She pointed out that the initial approval of the ring by African regulators would not apply to girls under 18 years or pregnant and breastfeeding women but added that the MTN was conducting a safety study of the ring in these populations.
The rates of HIV infection are especially high among adolescent girls and young women in much of Africa, as well as for women during pregnancy and breastfeeding, when they may be two to four times likely to acquire HIV.
“Pregnant and breastfeeding women and adolescent girls are those in greatest need of HIV prevention tools yet they are often overlooked in clinical trials of investigational products. We can’t afford to wait to know whether or not the ring will be approved, which is why these studies are being conducted now, in parallel with regulatory review process,” said Jared Baeten, Professor of Global Health and Epidemiology and Vice Dean of the School of Public Health at Seattle University, USA.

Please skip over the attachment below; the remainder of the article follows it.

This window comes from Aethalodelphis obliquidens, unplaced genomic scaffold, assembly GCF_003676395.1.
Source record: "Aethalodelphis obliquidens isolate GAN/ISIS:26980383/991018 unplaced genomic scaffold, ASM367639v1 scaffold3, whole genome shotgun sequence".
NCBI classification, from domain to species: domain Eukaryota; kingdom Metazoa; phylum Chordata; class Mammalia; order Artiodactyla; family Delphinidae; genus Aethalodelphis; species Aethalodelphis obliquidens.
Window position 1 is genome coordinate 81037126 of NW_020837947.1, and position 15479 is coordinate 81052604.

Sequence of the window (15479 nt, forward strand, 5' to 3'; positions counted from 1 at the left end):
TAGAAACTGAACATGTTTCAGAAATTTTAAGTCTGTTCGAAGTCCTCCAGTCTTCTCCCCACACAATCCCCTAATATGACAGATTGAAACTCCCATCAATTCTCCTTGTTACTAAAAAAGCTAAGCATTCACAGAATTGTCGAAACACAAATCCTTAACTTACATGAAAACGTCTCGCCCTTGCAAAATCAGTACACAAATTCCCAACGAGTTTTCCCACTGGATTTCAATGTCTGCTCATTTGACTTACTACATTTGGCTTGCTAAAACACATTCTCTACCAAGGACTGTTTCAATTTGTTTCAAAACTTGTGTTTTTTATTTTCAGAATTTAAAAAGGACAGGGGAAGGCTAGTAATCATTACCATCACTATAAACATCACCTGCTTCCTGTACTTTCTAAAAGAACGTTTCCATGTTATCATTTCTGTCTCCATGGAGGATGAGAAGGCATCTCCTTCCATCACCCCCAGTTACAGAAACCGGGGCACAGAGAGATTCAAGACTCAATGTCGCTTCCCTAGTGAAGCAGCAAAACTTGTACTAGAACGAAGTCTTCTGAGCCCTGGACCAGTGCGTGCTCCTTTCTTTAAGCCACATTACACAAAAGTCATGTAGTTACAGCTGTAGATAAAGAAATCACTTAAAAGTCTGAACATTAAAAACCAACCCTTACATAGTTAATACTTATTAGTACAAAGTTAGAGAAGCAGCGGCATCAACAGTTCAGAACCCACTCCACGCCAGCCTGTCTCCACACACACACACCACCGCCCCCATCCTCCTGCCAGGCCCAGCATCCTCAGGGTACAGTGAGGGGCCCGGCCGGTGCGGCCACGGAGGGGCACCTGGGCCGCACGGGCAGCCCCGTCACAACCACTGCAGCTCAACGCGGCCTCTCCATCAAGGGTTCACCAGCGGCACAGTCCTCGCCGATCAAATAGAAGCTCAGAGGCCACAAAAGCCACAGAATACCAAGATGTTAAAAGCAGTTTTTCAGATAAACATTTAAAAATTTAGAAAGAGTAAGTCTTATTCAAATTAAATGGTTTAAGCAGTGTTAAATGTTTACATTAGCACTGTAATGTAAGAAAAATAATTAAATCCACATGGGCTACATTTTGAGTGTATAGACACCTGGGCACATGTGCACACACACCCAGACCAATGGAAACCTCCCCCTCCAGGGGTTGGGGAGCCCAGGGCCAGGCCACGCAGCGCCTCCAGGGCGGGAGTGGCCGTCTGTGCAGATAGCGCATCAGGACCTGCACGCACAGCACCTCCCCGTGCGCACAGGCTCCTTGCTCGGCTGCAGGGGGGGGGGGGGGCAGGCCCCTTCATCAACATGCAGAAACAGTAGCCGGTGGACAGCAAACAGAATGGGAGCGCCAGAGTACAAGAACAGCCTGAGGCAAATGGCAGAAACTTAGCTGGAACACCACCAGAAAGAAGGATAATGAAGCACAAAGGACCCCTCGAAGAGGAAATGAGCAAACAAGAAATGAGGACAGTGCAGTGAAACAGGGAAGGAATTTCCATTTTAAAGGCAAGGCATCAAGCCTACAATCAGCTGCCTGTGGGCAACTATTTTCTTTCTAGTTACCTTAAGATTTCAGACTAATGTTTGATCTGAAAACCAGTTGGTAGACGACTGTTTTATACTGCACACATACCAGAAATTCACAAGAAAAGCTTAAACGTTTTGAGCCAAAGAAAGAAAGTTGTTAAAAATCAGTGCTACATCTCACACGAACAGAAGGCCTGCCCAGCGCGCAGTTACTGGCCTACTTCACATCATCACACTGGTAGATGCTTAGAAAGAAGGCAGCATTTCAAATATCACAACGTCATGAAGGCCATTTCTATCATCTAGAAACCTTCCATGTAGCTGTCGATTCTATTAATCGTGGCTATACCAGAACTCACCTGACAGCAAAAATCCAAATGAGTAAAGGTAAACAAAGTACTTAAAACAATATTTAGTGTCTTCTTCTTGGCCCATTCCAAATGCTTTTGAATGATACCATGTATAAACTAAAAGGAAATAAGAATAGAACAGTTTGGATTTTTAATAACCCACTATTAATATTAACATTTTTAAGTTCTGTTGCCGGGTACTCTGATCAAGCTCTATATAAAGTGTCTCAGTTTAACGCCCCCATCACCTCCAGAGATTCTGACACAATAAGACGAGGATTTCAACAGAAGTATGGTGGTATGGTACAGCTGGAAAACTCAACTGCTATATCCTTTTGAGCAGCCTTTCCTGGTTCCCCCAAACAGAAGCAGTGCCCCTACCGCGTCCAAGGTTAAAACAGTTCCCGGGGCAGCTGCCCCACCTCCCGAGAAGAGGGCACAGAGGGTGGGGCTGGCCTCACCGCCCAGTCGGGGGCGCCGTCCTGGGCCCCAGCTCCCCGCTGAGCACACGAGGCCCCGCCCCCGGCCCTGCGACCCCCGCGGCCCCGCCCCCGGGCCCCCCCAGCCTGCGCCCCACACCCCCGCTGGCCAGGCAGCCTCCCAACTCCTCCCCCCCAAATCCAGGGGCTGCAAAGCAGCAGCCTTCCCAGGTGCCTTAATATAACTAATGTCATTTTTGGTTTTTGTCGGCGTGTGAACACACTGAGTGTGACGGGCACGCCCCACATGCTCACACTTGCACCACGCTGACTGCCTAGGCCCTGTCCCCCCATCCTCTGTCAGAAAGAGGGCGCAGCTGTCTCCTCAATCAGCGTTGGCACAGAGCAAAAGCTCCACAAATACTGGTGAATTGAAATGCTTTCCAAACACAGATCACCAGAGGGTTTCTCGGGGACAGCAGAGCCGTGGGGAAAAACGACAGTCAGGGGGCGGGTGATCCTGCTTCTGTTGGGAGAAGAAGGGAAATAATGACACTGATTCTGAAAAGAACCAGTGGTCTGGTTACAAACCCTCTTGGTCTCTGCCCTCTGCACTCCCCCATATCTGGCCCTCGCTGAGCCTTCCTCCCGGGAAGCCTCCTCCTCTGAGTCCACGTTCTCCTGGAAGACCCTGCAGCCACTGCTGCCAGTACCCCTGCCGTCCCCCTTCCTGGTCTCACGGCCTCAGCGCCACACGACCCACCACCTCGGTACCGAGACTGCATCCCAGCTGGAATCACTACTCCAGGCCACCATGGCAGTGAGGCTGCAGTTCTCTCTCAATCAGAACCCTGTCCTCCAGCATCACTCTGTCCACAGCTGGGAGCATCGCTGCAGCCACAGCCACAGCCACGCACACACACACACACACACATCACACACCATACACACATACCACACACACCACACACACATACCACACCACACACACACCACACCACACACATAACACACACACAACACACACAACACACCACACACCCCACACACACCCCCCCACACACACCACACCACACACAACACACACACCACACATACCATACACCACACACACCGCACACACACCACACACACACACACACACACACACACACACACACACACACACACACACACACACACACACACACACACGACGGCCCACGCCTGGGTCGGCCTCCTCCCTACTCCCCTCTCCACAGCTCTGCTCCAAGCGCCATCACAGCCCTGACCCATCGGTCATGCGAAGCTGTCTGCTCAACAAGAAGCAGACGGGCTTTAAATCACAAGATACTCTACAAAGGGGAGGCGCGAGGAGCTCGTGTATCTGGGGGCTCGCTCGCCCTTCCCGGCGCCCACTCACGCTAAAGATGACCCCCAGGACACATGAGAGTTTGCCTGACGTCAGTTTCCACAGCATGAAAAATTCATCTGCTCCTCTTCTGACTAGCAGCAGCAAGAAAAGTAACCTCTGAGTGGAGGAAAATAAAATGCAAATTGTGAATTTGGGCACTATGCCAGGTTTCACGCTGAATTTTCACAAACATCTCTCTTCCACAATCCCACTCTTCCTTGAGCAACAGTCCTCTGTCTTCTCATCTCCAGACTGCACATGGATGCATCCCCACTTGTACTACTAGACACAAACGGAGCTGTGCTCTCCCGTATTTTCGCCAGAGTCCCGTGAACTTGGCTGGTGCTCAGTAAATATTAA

But Dr. Mboya and other researchers emphasize that no single HIV prevention method would work for everyone since women’s needs and preferences were different and could change over time. As with contraception, the more HIV prevention options available to women, the more likely one will and can be used. She added that Oral PrEP is very effective, but only if taken daily as directed, and this could be challenging for some people, or may not be desired.
She added that the monthly dapivirine ring would give women who were unable to use the daily Oral PrEP consistently or who choose not to use a product that delivers drugs systematically with another option.
“I am excited about the positive opinion from EMA on the dapivirine ring – as are many of the women and study teams who took part in our studies. However, if we are truly committed to sealing a tangible reduction in HIV incidents in women, we need to provide them with multiple options that include much more than just Oral PrEP and the vaginal ring. This is a significant and positive step forward but our work must continue in this area,” said Prof. Thesla Palanee of the Wits Reproductive Health and HIV Institute in Johannesburg, South Africa.